Corporate Law and Governance
Corporate Law and Governance
Question 1 Bryan, Sarah, Jason, Calvin and Rubini are interested in starting a travel agency specializing in tours around Sabah. They are keen in having an office at Damai, Kota Kinabalu and to hire a few staff. Their initial capital is RM30, 000 each. They are also planning to acquire MPV vans to cater to small groups of travelers. All of them agreed to be involved in the management of the business and to make decision together. However, they are seeking your advice as to which business structure would best serve their purpose. Advise Bryan, Sarah, Jason, Calvin and Rubini. (15 marks)
Question 2 If they have decided to form a private limited company for their business, what are the things they need to consider in incorporating a company? They would like to use Friendly Tours Sdn Bhd as the name of their business. Also, they agreed to appoint Rubini as the Managing Director of the company for 5 years. Advise them in the drafting of the Memorandum and Article of Association. (15 marks)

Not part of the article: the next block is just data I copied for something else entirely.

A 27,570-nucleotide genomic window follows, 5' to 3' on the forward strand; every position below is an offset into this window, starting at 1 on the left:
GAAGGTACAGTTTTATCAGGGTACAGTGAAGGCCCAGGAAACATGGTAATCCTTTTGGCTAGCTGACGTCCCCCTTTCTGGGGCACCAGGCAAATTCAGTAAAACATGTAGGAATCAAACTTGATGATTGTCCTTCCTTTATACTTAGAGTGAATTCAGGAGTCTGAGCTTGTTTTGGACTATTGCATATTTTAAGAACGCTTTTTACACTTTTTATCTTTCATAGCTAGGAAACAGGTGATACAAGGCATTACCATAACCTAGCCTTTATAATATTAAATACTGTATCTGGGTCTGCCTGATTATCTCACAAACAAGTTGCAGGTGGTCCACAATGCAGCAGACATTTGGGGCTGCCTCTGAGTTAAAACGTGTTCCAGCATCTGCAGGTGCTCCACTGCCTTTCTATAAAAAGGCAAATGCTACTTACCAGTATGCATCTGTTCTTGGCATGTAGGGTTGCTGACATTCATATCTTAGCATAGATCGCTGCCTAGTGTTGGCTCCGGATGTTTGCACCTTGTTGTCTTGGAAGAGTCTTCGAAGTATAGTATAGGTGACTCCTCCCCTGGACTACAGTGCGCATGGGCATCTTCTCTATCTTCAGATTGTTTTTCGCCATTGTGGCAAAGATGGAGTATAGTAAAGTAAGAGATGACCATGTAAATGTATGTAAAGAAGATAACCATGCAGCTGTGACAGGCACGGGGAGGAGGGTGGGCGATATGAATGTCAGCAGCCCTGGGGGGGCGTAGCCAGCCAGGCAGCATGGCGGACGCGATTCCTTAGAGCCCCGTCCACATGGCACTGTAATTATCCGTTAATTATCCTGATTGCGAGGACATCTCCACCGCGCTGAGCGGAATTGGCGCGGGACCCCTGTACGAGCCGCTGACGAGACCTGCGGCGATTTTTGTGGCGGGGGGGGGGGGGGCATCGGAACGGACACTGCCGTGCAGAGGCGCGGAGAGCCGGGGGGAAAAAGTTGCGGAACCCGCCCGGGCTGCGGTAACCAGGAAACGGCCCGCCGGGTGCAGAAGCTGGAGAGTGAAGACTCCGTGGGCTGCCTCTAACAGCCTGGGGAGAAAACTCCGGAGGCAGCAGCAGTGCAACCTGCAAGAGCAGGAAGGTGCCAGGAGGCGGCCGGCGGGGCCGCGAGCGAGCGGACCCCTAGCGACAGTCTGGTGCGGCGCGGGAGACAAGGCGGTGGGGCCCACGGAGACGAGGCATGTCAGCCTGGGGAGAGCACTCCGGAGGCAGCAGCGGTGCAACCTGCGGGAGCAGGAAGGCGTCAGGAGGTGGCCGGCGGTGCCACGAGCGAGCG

Question 3 In May 2013, they would like to expand their business in exporting fresh food and vegetables to Sarawak. They are not sure whether they are allowed to divert from their initial objective in travel agency business. They also would like to change their business name to Borneo Connection Sdn Bhd. In the recent meeting, Sarah was appointed as Managing Director of their business instead of Rubini as stated in the Article of Association. Advise Bryan, Sarah, Jason, Calvin and Rubini in the situations above. (15 marks)